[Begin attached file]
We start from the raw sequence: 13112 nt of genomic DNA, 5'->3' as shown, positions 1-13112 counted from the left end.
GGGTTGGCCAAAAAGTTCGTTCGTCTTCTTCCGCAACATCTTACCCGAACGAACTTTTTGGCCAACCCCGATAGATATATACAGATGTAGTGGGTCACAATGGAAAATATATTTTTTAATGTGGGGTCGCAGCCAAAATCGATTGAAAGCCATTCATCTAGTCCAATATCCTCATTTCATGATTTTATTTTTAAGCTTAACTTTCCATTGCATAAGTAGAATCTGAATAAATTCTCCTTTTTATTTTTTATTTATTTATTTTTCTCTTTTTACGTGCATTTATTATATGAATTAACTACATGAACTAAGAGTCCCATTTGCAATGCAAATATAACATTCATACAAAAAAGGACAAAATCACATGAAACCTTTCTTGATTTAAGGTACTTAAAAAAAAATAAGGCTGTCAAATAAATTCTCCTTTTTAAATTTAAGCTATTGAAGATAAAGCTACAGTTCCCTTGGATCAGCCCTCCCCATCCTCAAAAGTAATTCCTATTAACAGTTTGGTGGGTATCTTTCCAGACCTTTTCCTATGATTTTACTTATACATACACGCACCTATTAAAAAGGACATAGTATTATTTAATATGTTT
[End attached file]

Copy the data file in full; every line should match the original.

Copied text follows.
We start from the raw sequence: 13112 nt of genomic DNA, 5'->3' as shown, positions 1-13112 counted from the left end.
GGGTTGGCCAAAAAGTTCGTTCGTCTTCTTCCGCAACATCTTACCCGAACGAACTTTTTGGCCAACCCCGATAGATATATACAGATGTAGTGGGTCACAATGGAAAATATATTTTTTAATGTGGGGTCGCAGCCAAAATCGATTGAAAGCCATTCATCTAGTCCAATATCCTCATTTCATGATTTTATTTTTAAGCTTAACTTTCCATTGCATAAGTAGAATCTGAATAAATTCTCCTTTTTATTTTTTATTTATTTATTTTTCTCTTTTTACGTGCATTTATTATATGAATTAACTACATGAACTAAGAGTCCCATTTGCAATGCAAATATAACATTCATACAAAAAAGGACAAAATCACATGAAACCTTTCTTGATTTAAGGTACTTAAAAAAAAATAAGGCTGTCAAATAAATTCTCCTTTTTAAATTTAAGCTATTGAAGATAAAGCTACAGTTCCCTTGGATCAGCCCTCCCCATCCTCAAAAGTAATTCCTATTAACAGTTTGGTGGGTATCTTTCCAGACCTTTTCCTATGATTTTACTTATACATACACGCACCTATTAAAAAGGACATAGTATTATTTAATATGTTT